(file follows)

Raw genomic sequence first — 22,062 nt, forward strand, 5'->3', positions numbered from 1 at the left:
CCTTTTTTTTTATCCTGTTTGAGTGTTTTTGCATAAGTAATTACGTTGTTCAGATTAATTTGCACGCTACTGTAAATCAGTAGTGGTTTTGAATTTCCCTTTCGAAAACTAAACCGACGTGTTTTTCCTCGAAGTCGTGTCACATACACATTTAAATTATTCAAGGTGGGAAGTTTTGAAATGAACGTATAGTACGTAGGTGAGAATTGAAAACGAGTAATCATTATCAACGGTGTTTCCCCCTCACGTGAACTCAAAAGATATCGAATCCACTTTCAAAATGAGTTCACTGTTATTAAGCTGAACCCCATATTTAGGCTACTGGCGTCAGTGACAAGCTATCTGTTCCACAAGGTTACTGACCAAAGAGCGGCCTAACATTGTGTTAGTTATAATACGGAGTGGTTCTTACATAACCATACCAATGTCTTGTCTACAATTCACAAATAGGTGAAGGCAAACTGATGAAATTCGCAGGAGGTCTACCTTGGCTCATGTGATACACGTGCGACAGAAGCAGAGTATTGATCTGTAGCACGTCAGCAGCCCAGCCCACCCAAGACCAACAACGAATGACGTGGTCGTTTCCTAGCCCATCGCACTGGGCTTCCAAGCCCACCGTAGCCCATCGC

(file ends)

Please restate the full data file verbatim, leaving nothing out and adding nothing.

Raw genomic sequence first — 22,062 nt, forward strand, 5'->3', positions numbered from 1 at the left:
CCTTTTTTTTTATCCTGTTTGAGTGTTTTTGCATAAGTAATTACGTTGTTCAGATTAATTTGCACGCTACTGTAAATCAGTAGTGGTTTTGAATTTCCCTTTCGAAAACTAAACCGACGTGTTTTTCCTCGAAGTCGTGTCACATACACATTTAAATTATTCAAGGTGGGAAGTTTTGAAATGAACGTATAGTACGTAGGTGAGAATTGAAAACGAGTAATCATTATCAACGGTGTTTCCCCCTCACGTGAACTCAAAAGATATCGAATCCACTTTCAAAATGAGTTCACTGTTATTAAGCTGAACCCCATATTTAGGCTACTGGCGTCAGTGACAAGCTATCTGTTCCACAAGGTTACTGACCAAAGAGCGGCCTAACATTGTGTTAGTTATAATACGGAGTGGTTCTTACATAACCATACCAATGTCTTGTCTACAATTCACAAATAGGTGAAGGCAAACTGATGAAATTCGCAGGAGGTCTACCTTGGCTCATGTGATACACGTGCGACAGAAGCAGAGTATTGATCTGTAGCACGTCAGCAGCCCAGCCCACCCAAGACCAACAACGAATGACGTGGTCGTTTCCTAGCCCATCGCACTGGGCTTCCAAGCCCACCGTAGCCCATCGC